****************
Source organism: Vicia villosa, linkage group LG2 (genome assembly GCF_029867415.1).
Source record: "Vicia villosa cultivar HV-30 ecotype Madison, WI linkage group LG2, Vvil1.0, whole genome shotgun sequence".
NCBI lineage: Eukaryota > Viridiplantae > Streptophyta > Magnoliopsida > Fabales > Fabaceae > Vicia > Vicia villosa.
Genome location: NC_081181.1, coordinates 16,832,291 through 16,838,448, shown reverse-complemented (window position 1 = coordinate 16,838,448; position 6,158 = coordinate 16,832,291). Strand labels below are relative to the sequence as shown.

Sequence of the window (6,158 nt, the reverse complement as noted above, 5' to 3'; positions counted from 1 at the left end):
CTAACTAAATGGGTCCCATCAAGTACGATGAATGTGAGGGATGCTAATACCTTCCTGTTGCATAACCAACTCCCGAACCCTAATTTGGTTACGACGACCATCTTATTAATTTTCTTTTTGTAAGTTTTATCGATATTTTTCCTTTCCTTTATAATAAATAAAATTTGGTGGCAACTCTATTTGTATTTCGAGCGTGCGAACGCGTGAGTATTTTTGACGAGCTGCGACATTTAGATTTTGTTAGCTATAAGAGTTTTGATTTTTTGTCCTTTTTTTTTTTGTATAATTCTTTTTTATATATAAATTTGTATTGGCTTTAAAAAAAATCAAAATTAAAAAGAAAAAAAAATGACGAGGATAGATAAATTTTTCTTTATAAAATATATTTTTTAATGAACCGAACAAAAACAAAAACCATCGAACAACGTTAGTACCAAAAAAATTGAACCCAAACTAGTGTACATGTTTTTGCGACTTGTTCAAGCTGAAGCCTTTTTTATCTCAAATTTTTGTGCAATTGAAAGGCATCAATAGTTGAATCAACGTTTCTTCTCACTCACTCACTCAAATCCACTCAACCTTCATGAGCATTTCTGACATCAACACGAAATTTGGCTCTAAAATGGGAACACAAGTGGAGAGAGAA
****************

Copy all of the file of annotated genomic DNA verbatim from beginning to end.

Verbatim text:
Source organism: Vicia villosa, linkage group LG2 (genome assembly GCF_029867415.1).
Source record: "Vicia villosa cultivar HV-30 ecotype Madison, WI linkage group LG2, Vvil1.0, whole genome shotgun sequence".
NCBI lineage: Eukaryota > Viridiplantae > Streptophyta > Magnoliopsida > Fabales > Fabaceae > Vicia > Vicia villosa.
Genome location: NC_081181.1, coordinates 16,832,291 through 16,838,448, shown reverse-complemented (window position 1 = coordinate 16,838,448; position 6,158 = coordinate 16,832,291). Strand labels below are relative to the sequence as shown.

Sequence of the window (6,158 nt, the reverse complement as noted above, 5' to 3'; positions counted from 1 at the left end):
CTAACTAAATGGGTCCCATCAAGTACGATGAATGTGAGGGATGCTAATACCTTCCTGTTGCATAACCAACTCCCGAACCCTAATTTGGTTACGACGACCATCTTATTAATTTTCTTTTTGTAAGTTTTATCGATATTTTTCCTTTCCTTTATAATAAATAAAATTTGGTGGCAACTCTATTTGTATTTCGAGCGTGCGAACGCGTGAGTATTTTTGACGAGCTGCGACATTTAGATTTTGTTAGCTATAAGAGTTTTGATTTTTTGTCCTTTTTTTTTTTGTATAATTCTTTTTTATATATAAATTTGTATTGGCTTTAAAAAAAATCAAAATTAAAAAGAAAAAAAAATGACGAGGATAGATAAATTTTTCTTTATAAAATATATTTTTTAATGAACCGAACAAAAACAAAAACCATCGAACAACGTTAGTACCAAAAAAATTGAACCCAAACTAGTGTACATGTTTTTGCGACTTGTTCAAGCTGAAGCCTTTTTTATCTCAAATTTTTGTGCAATTGAAAGGCATCAATAGTTGAATCAACGTTTCTTCTCACTCACTCACTCAAATCCACTCAACCTTCATGAGCATTTCTGACATCAACACGAAATTTGGCTCTAAAATGGGAACACAAGTGGAGAGAGAA